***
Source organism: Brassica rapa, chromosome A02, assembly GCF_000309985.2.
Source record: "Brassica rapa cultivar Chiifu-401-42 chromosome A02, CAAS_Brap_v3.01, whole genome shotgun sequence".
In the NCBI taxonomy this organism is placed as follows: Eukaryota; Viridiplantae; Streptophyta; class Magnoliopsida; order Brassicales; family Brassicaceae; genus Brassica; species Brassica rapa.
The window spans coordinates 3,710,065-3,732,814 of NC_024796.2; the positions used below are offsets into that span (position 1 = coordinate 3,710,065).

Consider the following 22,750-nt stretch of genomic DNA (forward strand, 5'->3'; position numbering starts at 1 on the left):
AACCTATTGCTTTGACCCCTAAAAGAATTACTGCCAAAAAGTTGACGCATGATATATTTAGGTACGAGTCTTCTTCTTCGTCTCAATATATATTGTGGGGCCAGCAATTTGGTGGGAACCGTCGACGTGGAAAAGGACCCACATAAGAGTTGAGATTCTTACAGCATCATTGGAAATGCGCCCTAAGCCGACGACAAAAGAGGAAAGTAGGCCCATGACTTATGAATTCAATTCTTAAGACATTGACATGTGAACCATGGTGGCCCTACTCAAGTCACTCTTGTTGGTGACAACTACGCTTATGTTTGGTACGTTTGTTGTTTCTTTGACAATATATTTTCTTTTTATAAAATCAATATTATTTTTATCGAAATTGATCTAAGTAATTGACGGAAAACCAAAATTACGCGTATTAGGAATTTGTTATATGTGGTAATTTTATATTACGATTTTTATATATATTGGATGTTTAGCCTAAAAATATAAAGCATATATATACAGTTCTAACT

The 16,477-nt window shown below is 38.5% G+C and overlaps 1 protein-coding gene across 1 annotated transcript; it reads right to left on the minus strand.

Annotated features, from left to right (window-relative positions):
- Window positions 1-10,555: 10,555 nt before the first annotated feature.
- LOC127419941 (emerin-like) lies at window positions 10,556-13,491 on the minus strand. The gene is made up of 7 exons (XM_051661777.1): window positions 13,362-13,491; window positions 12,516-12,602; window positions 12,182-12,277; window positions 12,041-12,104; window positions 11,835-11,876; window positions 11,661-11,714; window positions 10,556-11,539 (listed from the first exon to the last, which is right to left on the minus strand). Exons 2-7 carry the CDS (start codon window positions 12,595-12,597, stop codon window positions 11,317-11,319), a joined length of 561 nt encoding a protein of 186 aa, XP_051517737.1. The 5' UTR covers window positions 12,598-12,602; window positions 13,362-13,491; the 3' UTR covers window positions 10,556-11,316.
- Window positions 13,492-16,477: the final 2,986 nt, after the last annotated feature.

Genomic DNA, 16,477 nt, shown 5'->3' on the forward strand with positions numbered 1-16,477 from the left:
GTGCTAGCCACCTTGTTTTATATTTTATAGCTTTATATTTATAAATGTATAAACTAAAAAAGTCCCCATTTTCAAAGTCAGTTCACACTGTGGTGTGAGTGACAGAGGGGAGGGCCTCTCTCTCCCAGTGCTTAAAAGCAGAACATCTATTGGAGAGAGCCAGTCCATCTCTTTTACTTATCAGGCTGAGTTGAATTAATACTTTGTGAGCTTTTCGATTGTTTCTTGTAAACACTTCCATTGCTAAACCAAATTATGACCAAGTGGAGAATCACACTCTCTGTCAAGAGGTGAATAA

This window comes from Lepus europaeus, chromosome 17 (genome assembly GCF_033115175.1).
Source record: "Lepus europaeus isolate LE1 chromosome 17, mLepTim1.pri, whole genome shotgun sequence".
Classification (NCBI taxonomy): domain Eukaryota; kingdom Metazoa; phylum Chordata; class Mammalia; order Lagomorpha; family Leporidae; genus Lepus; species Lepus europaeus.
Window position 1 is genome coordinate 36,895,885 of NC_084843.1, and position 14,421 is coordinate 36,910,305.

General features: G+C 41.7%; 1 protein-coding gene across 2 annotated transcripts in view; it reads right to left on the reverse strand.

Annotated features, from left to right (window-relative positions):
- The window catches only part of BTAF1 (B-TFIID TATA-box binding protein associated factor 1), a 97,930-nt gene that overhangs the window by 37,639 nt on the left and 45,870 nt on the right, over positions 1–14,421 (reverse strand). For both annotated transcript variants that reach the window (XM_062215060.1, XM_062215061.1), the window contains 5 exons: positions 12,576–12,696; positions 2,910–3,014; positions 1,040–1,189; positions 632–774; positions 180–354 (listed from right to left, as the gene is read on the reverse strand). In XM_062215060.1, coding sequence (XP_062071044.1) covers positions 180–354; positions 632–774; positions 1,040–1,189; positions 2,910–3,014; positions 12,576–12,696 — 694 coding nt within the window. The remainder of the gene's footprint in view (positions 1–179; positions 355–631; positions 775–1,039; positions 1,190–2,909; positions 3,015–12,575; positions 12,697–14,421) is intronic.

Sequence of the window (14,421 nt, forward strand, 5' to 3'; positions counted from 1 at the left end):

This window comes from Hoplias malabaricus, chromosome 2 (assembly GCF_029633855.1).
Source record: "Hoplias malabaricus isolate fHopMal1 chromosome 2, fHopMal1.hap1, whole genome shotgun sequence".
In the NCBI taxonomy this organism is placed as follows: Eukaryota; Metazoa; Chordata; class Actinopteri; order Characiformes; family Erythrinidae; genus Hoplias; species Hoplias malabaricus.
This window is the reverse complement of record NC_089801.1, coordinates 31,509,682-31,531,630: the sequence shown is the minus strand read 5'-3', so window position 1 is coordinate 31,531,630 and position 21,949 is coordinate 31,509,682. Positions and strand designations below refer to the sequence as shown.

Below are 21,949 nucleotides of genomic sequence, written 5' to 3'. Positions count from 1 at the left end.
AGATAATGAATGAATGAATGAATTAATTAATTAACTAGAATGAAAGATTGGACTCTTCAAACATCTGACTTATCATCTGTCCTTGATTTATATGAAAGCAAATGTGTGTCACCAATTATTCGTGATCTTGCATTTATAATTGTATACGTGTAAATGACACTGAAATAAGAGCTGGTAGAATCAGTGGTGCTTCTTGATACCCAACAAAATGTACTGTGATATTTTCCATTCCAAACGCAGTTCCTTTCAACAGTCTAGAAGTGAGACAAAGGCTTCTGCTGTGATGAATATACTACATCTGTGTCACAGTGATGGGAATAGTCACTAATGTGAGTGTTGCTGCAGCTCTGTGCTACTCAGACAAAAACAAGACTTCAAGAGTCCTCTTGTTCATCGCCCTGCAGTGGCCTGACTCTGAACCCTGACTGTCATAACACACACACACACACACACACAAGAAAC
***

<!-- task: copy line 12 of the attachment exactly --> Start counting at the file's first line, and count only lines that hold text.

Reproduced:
Genomic DNA, 16,477 nt, shown 5'->3' on the forward strand with positions numbered 1-16,477 from the left: